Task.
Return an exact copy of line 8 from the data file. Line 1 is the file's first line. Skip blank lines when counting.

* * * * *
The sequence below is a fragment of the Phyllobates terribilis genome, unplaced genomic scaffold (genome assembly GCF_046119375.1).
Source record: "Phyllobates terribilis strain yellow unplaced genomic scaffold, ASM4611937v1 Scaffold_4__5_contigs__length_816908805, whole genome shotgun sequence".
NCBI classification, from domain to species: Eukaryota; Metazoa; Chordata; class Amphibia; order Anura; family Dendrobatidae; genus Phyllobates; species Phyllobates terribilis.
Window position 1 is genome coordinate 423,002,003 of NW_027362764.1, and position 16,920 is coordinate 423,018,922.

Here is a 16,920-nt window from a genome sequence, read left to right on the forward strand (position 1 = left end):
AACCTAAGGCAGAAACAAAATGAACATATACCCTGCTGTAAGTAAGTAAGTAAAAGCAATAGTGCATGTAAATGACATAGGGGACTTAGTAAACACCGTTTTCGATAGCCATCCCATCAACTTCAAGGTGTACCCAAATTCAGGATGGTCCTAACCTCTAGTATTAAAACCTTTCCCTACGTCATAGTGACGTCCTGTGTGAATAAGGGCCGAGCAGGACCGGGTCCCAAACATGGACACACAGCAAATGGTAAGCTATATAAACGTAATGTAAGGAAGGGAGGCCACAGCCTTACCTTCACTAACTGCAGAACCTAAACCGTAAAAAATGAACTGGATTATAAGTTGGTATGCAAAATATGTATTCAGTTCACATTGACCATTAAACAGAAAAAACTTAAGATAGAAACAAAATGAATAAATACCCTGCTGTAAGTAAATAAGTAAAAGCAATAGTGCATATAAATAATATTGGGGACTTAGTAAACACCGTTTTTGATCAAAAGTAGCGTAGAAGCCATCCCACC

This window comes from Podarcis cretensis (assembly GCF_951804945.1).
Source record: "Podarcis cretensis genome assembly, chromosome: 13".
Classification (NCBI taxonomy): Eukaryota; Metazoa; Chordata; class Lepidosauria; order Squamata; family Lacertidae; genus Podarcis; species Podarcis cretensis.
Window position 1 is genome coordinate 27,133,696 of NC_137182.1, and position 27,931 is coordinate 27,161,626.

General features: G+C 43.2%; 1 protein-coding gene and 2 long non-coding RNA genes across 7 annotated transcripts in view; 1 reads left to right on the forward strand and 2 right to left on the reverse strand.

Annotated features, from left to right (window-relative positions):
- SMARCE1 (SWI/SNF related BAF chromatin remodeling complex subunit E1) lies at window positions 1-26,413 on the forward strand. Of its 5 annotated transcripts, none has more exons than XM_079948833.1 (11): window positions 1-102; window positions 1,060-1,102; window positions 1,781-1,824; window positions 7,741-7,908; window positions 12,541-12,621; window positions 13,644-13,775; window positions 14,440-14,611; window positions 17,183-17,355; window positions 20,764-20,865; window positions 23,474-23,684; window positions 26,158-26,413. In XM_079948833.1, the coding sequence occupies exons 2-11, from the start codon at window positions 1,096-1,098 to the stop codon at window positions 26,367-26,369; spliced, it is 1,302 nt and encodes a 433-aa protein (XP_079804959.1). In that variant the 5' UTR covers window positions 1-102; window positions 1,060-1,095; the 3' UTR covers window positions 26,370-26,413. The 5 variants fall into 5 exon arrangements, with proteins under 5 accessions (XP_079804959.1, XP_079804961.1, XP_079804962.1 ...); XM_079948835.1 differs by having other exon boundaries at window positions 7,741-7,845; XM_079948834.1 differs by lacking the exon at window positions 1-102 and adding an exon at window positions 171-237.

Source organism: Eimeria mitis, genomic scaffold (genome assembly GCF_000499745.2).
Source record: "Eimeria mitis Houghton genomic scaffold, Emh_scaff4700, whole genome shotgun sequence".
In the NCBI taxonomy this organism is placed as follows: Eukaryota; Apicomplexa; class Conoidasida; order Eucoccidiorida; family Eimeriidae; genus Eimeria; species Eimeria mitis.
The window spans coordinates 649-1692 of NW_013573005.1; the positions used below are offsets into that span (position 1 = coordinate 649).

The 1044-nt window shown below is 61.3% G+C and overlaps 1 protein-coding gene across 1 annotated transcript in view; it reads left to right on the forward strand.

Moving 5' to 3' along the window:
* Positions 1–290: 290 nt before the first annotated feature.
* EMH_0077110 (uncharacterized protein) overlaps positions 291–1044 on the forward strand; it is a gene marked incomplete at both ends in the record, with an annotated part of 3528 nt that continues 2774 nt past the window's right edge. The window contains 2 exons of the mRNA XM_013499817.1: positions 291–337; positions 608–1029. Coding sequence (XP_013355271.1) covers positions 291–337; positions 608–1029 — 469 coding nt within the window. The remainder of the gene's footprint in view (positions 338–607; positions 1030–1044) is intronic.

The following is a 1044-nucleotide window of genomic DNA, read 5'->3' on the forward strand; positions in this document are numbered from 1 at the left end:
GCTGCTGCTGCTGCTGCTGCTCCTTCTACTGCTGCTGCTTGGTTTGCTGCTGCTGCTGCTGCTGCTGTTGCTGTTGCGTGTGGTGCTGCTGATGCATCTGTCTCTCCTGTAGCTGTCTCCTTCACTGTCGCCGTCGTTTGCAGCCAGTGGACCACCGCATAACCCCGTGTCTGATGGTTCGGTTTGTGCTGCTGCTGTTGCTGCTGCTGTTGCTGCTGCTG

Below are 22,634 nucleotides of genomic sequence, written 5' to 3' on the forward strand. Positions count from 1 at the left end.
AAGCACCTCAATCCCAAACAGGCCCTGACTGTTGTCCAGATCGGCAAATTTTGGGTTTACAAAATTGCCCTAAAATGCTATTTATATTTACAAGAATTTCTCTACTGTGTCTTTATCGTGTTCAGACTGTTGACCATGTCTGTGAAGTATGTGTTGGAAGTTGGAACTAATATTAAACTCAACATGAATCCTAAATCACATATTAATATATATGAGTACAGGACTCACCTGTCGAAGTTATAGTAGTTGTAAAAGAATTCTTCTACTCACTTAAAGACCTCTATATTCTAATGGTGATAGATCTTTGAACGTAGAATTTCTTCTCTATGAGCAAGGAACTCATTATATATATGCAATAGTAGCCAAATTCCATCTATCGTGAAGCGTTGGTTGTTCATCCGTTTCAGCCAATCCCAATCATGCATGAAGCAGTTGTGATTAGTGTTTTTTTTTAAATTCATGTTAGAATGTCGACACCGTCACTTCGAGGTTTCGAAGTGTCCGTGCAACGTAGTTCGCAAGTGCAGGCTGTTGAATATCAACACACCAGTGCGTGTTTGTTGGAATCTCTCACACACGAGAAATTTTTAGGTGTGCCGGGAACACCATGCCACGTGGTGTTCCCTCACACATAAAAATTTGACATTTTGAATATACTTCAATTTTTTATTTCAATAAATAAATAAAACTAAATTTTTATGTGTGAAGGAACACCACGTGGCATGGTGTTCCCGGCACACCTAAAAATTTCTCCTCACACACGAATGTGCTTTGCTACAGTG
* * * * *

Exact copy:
Source record: "Podarcis cretensis genome assembly, chromosome: 13".